The origins of how the Sprollie first came about remain unclear, yet these charming dogs have not earned The Kennel Club’s recognition. Although a number of local breed clubs have been established in the USA and elsewhere in the world with the ultimate goal of raising healthy Sprollies, whether they are first or second-generation dogs.
What is known is that for decades Border Collies have been crossed with Springer Spaniels and more especially on farms in the United States where they have always been used as working dogs. That said, in more recent times, Sprollies have only been deliberately bred not only as working dogs but also as companions and family pets.
In the last ten years or so, they have become a popular choice, especially among people who lead active lives because these high-energy dogs make wonderful outdoor pets.
Size Of a Sprollie
Height at the withers: 18 – 23 Inches (Both male and female dogs)
Weight: 39 -55 pounds (Bothe male and female dogs)
Because Sprollies are a cross between an English Springer Spaniel and a Border Collie, puppies of the same litter can have a quite different appearance depending on which of the parent breeds they throw at it.
Because the Springer spaniel and the Border Collie are similarly sized dogs, their offspring also tend to be of a similar size. That being said, most Sprollies inherit dangling-type ears from the Springer and tend to have very Springer Spaniel-like coats. However, when it comes to coat colors, these can be very close to that of the Border Collie and most Sprollies also inherit a well-furnished, feathered Collie tail.
They have broad, well-proportioned heads and have inherited alert expressions from both parent breeds. They have quite distinct stops and their muzzles are wide but taper slightly towards a dog’s nose, which can be black or brown in color.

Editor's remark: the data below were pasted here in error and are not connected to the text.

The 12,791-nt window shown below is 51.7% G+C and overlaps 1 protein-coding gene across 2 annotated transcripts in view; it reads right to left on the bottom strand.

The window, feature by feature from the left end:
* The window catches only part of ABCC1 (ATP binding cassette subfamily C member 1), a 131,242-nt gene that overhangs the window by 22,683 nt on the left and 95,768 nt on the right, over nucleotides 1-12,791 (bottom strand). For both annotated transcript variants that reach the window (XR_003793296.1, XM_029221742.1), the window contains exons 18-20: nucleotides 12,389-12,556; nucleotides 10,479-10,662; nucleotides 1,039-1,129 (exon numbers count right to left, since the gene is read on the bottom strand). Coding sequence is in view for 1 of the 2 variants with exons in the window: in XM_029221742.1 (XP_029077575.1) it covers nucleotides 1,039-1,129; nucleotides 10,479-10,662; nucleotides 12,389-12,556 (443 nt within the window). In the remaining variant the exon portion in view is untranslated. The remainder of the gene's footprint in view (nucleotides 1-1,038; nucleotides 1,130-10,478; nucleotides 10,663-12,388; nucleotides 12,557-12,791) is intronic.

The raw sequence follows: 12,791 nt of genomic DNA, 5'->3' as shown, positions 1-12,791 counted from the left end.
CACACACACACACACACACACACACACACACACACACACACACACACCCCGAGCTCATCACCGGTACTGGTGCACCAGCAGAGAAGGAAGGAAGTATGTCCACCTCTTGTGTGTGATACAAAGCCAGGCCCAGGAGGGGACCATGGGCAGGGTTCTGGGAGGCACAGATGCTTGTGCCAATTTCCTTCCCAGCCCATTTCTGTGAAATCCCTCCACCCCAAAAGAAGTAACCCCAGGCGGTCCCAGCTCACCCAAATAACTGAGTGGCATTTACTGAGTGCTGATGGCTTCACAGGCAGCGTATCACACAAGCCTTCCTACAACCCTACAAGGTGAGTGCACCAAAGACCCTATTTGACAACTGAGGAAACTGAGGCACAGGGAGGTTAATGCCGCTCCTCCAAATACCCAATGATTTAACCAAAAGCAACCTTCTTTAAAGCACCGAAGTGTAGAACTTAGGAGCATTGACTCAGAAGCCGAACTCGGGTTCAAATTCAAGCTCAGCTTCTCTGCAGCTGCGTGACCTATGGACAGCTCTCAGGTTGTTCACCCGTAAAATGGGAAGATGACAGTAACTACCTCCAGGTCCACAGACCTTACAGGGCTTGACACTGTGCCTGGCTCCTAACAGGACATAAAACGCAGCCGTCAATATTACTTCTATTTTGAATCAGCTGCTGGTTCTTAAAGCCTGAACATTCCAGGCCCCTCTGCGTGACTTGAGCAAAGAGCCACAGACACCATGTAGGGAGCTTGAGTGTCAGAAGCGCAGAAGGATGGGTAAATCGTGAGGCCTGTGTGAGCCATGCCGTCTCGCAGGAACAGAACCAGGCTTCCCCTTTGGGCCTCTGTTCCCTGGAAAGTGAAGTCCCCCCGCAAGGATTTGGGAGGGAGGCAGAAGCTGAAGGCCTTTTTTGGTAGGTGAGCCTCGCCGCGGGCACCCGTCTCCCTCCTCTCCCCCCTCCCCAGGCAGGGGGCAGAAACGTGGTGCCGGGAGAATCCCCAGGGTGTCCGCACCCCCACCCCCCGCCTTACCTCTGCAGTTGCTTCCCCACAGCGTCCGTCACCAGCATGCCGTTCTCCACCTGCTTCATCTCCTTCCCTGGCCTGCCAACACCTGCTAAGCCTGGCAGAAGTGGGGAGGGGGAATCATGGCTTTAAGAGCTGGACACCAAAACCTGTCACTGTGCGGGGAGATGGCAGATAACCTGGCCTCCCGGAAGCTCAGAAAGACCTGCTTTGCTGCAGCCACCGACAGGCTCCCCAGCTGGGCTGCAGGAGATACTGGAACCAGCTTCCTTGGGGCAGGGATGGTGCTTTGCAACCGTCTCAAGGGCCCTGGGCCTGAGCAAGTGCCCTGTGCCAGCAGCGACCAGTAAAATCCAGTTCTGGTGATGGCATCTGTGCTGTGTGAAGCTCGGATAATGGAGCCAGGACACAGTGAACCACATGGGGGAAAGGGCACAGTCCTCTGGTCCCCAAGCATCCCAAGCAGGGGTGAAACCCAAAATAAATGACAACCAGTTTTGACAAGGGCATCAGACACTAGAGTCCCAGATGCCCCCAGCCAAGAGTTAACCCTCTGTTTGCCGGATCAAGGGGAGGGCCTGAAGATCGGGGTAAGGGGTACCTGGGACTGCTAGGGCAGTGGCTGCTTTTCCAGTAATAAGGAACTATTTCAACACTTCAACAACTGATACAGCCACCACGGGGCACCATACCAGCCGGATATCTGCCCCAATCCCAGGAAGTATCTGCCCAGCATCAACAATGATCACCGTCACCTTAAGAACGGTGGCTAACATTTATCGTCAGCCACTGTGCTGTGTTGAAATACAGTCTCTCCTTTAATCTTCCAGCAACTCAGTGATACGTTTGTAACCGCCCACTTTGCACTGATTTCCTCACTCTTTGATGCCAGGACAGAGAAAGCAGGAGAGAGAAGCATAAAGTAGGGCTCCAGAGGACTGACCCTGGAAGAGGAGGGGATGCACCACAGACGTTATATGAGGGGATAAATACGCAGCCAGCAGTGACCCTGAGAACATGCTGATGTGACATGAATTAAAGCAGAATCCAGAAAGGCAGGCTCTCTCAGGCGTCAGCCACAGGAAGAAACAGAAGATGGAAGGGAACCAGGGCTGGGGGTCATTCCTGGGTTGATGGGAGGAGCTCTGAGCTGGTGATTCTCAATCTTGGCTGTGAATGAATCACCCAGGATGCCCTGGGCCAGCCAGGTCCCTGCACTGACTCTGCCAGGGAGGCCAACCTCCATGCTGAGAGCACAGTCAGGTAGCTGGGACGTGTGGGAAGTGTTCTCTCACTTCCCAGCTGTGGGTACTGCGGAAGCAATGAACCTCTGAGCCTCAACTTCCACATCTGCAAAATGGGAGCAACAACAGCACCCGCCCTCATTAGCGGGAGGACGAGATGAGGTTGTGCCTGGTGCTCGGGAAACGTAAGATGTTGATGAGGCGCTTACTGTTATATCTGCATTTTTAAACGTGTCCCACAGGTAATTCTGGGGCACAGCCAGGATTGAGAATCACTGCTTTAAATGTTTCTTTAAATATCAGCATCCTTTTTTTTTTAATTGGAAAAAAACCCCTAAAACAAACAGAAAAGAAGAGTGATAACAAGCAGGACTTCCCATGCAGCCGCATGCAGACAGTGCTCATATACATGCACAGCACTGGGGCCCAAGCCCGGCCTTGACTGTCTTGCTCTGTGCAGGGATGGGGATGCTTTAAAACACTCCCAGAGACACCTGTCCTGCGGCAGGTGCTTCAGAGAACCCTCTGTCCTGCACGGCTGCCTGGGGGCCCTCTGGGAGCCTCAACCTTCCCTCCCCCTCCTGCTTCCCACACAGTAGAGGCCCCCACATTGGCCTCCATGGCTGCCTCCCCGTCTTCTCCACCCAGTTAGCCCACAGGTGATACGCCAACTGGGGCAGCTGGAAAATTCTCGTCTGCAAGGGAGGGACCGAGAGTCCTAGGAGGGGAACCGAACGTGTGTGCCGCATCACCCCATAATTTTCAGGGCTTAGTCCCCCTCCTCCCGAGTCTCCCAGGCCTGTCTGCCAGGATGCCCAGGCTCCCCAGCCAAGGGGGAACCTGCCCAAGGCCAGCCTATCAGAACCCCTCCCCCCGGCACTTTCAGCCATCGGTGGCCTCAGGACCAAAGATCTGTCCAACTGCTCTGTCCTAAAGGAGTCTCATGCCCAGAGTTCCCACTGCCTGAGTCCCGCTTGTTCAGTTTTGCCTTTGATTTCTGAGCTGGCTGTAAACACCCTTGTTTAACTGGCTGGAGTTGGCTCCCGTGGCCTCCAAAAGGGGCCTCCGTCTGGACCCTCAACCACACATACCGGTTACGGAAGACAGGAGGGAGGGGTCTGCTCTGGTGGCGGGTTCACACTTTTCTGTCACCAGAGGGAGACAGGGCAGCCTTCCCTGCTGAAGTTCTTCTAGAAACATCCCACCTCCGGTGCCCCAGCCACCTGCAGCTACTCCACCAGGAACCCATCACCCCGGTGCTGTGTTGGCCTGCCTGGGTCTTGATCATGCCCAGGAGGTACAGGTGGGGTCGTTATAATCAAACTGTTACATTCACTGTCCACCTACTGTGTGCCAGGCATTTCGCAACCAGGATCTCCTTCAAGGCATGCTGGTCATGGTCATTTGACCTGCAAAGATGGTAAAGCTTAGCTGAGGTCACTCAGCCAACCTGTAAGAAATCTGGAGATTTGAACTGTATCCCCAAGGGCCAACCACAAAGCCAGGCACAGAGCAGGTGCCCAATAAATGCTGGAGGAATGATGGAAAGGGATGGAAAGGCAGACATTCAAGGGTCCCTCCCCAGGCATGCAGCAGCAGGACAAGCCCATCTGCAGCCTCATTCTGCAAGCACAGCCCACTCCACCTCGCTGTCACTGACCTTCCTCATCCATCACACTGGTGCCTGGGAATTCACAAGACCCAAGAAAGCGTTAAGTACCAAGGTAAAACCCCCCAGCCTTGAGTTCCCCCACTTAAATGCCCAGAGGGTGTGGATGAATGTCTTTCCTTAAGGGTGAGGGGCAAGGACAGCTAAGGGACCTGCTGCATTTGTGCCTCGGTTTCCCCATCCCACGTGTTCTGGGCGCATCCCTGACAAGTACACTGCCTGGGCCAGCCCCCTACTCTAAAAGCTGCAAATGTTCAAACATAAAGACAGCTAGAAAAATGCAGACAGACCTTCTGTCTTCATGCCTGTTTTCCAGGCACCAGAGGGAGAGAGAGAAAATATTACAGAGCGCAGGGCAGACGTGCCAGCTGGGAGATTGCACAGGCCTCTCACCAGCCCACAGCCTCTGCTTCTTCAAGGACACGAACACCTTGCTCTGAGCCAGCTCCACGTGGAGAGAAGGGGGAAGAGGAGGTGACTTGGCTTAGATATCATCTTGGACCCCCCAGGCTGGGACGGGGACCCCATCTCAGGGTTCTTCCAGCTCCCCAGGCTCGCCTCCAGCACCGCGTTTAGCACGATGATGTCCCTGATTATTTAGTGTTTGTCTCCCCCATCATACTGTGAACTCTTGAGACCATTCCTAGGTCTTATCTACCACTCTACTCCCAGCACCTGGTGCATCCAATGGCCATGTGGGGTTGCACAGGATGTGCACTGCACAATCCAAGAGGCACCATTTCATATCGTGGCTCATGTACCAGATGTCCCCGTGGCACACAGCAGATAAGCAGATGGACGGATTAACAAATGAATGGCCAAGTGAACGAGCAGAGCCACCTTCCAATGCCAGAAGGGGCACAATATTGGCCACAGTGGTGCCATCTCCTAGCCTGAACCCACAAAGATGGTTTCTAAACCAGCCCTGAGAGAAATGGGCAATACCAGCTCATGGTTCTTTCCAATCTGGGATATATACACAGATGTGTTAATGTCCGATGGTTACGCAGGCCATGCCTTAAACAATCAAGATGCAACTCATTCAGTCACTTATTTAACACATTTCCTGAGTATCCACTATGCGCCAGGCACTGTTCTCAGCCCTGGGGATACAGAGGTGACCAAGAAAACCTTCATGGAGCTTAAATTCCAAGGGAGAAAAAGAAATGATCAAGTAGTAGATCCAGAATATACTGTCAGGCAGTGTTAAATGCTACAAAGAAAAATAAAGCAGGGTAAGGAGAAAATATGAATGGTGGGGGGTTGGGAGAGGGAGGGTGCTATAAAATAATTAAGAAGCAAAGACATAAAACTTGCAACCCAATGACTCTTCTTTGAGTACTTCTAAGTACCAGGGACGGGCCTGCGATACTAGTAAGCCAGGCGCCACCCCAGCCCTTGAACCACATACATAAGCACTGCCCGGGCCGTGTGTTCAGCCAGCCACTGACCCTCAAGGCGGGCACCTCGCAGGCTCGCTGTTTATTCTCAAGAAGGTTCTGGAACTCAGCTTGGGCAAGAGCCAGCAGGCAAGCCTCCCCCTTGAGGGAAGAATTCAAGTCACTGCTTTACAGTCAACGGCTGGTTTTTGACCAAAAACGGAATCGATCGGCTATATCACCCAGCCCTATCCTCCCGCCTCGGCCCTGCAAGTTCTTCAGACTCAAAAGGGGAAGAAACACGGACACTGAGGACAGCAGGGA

The eyes have a nice oval shape and are set wide apart, either light or dark brown in color. Sprollies always have an enthusiastic and “ready to go” look, but intelligent in their eyes, much like that of a Springer spaniel and a Border Collie.
They have medium-sized ears that are set wide apart and are usually long and pendulous, dropping forward when a dog is alert and to the sides of the head when they are relaxed.
Sprollies boast of having a perfect scissor bite where their upper teeth perfectly overlap their lower ones. They have strong, muscular, slightly arched necks that are wider at the shoulders than at the nape, adding to their overall athletic appearance.
They have strong, well-boned forequarters, well-relaxed shoulders, and nice straight front legs. They have athletic bodies with well sprung ribs and deep chests on deep, muscular loins. The hindquarters are muscular with well developed thighs and well-angled back legs.
Their feet are oval in shape with deep pads, tight arched toes, and short dark colored nails. Sprollies have inherited the long histories of the Border Collie that they are short and well covered in fur. Dogs have a slightly curved tail to the tip, increasing their overall perfect balance and proportion. When excited, Sprollies lift their tails, but never carry them on their back.
When it comes to their coats, Sprollies can have quite long hair or their coats can be short and fluffy. However, whatever coat type they have inherited, they always have a dense top coat and a softer undercoat that offers dogs plenty of protection from the elements.
Long-haired dogs have longer hair around their necks and upper shoulders that form a mane and have more feathers on their legs and under their tails. Sprollies can come in a variety of colors and color combinations, the most common being:
- Liver and white with or without many spots on the face, belly, and legs.
- Black and white with or without many spots on the face, belly, and legs.
Sprollies are high-energy dogs that have inherited their liveliness from both parent breeds. They have also inherited intelligence from the Border Collie and the Springer spaniel, which means that they not only need to get the right amount of daily exercise, but they also need to have enough mental stimulation to be truly happy and well-rounded characters.
A tired Sprollie is a happy dog and is a pleasure to be around. A bored Sprollie can turn into a handful, and all too often it will develop unwanted and destructive behaviors around the home if its mind is not kept busy.
Puppies should be taught the “basics” and limits as soon as they arrive in their new homes and their training should begin in earnest once they have been fully vaccinated. A great way to socialize one of these independent and lively dogs is to enroll them in puppy classes where they will meet many other dogs and people and at the same time they will be trained in a safe and controlled environment.